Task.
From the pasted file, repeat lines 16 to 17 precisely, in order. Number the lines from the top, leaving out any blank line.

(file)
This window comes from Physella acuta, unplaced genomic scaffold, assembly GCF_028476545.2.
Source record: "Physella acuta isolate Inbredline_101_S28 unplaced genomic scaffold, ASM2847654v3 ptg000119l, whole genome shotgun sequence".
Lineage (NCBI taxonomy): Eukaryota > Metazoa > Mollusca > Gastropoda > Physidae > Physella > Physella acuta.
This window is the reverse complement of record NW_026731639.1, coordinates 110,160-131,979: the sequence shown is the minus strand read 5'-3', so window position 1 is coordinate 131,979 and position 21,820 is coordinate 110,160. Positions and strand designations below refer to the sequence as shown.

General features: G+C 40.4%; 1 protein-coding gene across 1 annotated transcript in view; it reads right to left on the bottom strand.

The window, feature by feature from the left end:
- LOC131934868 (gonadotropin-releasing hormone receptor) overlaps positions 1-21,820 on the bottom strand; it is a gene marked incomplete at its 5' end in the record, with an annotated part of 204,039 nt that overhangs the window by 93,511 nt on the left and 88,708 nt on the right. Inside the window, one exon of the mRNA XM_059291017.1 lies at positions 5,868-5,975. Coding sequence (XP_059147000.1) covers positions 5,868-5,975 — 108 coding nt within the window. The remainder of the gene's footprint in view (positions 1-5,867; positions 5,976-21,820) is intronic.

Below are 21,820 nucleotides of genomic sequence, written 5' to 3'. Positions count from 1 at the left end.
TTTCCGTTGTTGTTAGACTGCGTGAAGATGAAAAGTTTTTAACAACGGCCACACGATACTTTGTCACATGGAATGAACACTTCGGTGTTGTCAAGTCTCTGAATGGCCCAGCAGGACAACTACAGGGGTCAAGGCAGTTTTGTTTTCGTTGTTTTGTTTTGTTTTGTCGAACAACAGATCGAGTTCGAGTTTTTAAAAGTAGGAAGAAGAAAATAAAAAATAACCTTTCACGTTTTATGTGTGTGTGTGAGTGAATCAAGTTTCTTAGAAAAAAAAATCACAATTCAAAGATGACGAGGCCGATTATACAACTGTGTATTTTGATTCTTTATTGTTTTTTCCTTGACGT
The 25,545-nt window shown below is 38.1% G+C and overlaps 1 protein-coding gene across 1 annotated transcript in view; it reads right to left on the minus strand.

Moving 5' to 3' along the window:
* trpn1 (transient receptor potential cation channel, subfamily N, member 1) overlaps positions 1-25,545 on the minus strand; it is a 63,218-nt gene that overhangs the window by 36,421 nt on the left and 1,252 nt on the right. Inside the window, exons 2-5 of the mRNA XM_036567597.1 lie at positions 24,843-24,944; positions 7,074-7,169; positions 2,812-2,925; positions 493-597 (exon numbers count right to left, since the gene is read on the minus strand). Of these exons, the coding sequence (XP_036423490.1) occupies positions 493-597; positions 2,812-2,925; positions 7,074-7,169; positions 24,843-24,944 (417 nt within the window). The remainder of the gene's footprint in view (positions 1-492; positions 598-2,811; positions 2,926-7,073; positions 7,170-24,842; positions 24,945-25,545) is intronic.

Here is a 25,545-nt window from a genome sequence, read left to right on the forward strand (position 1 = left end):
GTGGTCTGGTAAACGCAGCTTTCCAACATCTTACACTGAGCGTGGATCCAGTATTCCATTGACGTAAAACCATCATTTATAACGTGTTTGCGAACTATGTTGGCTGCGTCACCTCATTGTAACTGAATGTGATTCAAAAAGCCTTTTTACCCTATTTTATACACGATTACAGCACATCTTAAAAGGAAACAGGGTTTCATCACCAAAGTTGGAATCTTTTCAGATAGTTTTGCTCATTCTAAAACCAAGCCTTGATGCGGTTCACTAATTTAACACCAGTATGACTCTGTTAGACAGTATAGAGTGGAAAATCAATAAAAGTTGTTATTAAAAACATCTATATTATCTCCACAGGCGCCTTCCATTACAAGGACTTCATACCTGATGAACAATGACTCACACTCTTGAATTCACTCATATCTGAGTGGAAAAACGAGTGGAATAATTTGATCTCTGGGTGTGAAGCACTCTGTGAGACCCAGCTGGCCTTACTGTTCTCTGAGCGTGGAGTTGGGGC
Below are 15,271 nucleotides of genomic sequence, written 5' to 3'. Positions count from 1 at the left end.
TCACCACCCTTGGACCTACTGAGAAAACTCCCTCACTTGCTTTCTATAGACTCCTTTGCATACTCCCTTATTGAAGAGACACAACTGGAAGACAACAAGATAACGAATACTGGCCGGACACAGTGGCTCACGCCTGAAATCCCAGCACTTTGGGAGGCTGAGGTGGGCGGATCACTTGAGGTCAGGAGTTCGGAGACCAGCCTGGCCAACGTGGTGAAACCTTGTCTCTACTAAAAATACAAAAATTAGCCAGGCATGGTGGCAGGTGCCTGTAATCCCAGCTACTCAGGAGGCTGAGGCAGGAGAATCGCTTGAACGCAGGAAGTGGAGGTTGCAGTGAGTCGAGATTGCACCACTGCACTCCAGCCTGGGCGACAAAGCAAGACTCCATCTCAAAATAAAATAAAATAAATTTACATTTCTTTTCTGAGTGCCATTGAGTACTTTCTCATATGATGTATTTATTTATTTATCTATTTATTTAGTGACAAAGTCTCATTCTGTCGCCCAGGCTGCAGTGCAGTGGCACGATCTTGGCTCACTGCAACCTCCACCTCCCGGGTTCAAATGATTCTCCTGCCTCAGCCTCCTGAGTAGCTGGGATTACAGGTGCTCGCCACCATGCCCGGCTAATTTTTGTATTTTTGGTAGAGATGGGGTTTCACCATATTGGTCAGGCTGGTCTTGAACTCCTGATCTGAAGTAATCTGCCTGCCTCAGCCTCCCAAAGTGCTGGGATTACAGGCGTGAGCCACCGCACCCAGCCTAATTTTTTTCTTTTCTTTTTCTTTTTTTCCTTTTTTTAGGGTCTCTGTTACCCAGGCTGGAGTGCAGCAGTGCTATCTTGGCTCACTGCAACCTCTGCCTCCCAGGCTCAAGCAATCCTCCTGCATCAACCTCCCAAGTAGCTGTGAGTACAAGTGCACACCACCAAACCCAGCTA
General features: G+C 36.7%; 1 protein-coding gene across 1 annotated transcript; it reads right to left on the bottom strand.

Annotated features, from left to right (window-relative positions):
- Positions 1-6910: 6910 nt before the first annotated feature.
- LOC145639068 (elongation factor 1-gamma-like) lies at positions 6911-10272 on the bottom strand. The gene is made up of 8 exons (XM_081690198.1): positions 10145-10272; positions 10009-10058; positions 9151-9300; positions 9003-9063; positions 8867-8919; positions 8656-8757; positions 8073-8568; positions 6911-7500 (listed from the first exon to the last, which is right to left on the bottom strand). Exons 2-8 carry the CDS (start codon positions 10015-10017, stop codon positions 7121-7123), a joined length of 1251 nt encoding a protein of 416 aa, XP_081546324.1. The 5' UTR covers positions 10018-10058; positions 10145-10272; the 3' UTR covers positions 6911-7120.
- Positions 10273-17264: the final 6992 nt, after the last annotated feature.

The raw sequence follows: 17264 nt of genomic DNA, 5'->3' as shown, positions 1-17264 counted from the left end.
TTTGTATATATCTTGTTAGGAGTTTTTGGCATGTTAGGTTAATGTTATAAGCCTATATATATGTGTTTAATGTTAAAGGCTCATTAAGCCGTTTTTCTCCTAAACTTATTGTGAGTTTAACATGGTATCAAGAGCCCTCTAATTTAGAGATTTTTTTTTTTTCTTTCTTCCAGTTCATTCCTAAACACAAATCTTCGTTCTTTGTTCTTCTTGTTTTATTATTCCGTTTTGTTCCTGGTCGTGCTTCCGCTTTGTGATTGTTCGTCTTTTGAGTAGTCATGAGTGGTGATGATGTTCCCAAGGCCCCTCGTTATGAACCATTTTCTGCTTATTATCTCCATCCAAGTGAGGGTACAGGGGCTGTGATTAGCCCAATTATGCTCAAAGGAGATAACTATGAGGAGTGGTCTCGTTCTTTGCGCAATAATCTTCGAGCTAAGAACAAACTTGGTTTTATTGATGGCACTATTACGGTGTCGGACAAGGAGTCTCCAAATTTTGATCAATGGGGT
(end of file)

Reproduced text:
TCACCACCCTTGGACCTACTGAGAAAACTCCCTCACTTGCTTTCTATAGACTCCTTTGCATACTCCCTTATTGAAGAGACACAACTGGAAGACAACAAGATAACGAATACTGGCCGGACACAGTGGCTCACGCCTGAAATCCCAGCACTTTGGGAGGCTGAGGTGGGCGGATCACTTGAGGTCAGGAGTTCGGAGACCAGCCTGGCCAACGTGGTGAAACCTTGTCTCTACTAAAAATACAAAAATTAGCCAGGCATGGTGGCAGGTGCCTGTAATCCCAGCTACTCAGGAGGCTGAGGCAGGAGAATCGCTTGAACGCAGGAAGTGGAGGTTGCAGTGAGTCGAGATTGCACCACTGCACTCCAGCCTGGGCGACAAAGCAAGACTCCATCTCAAAATAAAATAAAATAAATTTACATTTCTTTTCTGAGTGCCATTGAGTACTTTCTCATATGATGTATTTATTTATTTATCTATTTATTTAGTGACAAAGTCTCATTCTGTCGCCCAGGCTGCAGTGCAGTGGCACGATCTTGGCTCACTGCAACCTCCACCTCCCGGGTTCAAATGATTCTCCTGCCTCAGCCTCCTGAGTAGCTGGGATTACAGGTGCTCGCCACCATGCCCGGCTAATTTTTGTATTTTTGGTAGAGATGGGGTTTCACCATATTGGTCAGGCTGGTCTTGAACTCCTGATCTGAAGTAATCTGCCTGCCTCAGCCTCCCAAAGTGCTGGGATTACAGGCGTGAGCCACCGCACCCAGCCTAATTTTTTTCTTTTCTTTTTCTTTTTTTCCTTTTTTTAGGGTCTCTGTTACCCAGGCTGGAGTGCAGCAGTGCTATCTTGGCTCACTGCAACCTCTGCCTCCCAGGCTCAAGCAATCCTCCTGCATCAACCTCCCAAGTAGCTGTGAGTACAAGTGCACACCACCAAACCCAGCTA
General features: G+C 36.7%; 1 protein-coding gene across 1 annotated transcript; it reads right to left on the bottom strand.